Moving Us Closer To Osler
A Miller Coulson Academy of Clinical Excellence Initiative

Choosing The Right Words


Using connecting language to seek deeper understanding of patients’ concerns may add richness to clinical encounters and help them feel safe. 

During his annual checkup, Mr. S requested a referral for counseling due to some marital troubles at home. This brought us to a branch point in the interview, a place where our choice of whether and how to inquire further could diminish or enhance our opportunity for connection and healing. 


Choice 1: “I’d be happy to recommend a therapist for you.” 

In the busy clinic setting, you may find yourself drawn to this response. Courteous and efficient, it offers exactly what the patient is seeking. We find, however, that this response misses out on a valuable opportunity to deepen trust in the patient-physician relationship. By sending the patient off to the next clinician, the PCP may not engage with the patient emotionally. The patient may, in turn, come to view the PCP as a conduit to other healthcare professionals rather than as a central figure in the management of their healthcare and well-being. 


Choice 2: “What’s been going on in your marriage?” 

A well-meaning PCP may be drawn to this response in hopes of exploring and better understanding the problem at hand. While suitable for some patients who already have a strong rapport with their PCP, this response can be construed as invasive or prying, particularly when the issue at hand is sensitive. Patients may be put in the difficult position of either finding some way of avoiding or engaging in an uncomfortable conversation.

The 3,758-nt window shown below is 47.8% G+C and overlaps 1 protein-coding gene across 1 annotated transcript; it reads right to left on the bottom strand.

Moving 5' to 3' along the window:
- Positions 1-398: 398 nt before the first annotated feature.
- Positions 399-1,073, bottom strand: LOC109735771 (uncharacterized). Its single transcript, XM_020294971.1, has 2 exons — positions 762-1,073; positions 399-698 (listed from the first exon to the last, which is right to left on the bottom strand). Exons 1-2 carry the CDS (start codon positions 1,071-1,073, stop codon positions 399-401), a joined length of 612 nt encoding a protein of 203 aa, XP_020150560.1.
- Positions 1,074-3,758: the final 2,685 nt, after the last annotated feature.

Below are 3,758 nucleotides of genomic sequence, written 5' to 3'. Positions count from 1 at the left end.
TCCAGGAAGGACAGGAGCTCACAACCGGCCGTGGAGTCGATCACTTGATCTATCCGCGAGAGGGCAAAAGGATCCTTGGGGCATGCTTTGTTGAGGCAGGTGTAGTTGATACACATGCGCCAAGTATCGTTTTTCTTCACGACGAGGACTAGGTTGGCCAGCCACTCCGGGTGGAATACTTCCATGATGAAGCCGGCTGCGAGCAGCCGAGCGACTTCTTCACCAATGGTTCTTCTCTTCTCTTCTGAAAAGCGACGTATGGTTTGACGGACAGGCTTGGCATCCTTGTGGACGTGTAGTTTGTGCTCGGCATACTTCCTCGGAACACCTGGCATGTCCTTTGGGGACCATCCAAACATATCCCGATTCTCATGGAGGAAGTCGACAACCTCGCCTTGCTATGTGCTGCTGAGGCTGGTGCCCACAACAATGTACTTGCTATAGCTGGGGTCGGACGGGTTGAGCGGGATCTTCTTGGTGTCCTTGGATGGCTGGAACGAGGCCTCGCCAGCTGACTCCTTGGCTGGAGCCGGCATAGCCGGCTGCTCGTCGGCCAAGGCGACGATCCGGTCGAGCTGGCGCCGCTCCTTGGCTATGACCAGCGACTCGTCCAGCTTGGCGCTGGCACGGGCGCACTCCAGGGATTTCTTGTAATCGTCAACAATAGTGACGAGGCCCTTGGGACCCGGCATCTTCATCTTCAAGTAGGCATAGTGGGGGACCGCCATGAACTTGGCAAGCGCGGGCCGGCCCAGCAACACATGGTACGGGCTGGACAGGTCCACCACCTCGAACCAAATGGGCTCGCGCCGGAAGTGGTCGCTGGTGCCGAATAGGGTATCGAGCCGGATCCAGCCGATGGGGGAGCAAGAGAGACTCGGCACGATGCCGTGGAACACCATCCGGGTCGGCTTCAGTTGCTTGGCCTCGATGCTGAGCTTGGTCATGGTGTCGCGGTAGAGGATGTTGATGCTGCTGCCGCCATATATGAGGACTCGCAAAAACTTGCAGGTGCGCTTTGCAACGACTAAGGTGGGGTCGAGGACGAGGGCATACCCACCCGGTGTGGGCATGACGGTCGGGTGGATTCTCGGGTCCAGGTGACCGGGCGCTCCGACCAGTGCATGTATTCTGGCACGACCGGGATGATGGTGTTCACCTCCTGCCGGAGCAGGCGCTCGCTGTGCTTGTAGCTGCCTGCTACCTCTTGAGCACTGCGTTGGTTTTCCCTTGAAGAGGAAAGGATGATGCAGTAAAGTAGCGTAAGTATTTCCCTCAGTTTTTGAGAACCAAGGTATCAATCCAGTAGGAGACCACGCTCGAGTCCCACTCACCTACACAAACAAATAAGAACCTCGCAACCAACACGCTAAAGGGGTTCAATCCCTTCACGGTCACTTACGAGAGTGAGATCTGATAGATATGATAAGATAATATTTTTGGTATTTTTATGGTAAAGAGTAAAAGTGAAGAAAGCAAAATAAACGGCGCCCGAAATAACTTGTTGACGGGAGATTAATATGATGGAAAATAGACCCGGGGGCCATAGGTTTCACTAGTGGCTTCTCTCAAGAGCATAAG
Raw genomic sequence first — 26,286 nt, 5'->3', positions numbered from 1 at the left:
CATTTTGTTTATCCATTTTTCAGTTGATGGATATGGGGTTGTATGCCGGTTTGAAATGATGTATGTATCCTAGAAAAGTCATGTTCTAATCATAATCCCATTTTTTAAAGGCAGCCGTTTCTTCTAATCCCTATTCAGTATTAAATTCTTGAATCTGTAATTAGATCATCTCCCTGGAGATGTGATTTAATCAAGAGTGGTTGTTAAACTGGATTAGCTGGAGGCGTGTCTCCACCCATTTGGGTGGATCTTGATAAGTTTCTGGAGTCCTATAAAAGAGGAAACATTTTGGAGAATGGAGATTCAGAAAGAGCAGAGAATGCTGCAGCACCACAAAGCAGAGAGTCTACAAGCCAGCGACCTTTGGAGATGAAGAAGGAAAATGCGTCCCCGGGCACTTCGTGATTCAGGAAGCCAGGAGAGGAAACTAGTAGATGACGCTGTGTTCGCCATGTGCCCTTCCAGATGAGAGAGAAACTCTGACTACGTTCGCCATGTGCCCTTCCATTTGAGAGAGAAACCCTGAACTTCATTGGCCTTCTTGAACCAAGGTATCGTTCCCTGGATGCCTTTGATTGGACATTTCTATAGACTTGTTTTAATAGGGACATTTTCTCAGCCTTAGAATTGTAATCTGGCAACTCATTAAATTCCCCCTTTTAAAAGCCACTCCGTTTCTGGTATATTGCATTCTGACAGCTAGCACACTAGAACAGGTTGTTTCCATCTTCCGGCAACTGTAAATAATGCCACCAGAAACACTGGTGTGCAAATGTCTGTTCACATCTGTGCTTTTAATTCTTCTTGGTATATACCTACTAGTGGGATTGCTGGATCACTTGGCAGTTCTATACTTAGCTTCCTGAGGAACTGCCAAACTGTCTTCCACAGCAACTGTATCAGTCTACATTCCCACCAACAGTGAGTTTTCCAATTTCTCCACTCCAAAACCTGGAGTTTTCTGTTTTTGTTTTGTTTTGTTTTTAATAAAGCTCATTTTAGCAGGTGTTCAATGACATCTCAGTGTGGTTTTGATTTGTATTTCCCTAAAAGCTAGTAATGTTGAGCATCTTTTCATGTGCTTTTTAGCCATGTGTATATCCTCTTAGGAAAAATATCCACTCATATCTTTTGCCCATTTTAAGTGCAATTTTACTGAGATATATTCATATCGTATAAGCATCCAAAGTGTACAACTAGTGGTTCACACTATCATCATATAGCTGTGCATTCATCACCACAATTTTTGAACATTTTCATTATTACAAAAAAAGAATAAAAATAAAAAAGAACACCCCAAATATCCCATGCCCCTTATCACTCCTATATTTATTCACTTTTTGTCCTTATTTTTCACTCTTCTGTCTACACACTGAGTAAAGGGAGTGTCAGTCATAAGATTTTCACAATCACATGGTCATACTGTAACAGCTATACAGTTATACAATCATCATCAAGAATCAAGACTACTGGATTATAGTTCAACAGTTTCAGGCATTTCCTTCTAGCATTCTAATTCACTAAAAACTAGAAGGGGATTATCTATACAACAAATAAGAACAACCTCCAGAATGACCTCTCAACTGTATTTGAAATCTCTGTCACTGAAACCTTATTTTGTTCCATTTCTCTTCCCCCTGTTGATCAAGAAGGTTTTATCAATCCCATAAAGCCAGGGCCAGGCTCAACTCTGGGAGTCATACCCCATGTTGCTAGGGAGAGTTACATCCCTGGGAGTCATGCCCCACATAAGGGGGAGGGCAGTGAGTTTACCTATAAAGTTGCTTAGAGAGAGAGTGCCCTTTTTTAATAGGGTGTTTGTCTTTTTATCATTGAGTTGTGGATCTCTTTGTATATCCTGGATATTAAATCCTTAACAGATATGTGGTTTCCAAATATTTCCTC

Choice 3: “Of course I can recommend a therapist for you. Is there anything about your situation that you’d like to discuss with me today?” 

We find that this response captures the strengths of the prior two choices while avoiding their pitfalls. In this response, the PCP shows willingness to connect the patient to the resources that they need while inviting further conversation. This gives the patient agency not only in choosing whether to engage in conversation but also how much and to what extent. We chose to pursue this response with Mr. S, allowing him to guide the conversation and share whatever he felt was comfortable.  


Using sensitive, connecting language can invite deeper discussion with patients, while allowing them to disclose only what feels comfortable and meaningful to them. 







This piece expresses the views solely of the author. It does not necessarily represent the views of any organization, including Johns Hopkins Medicine.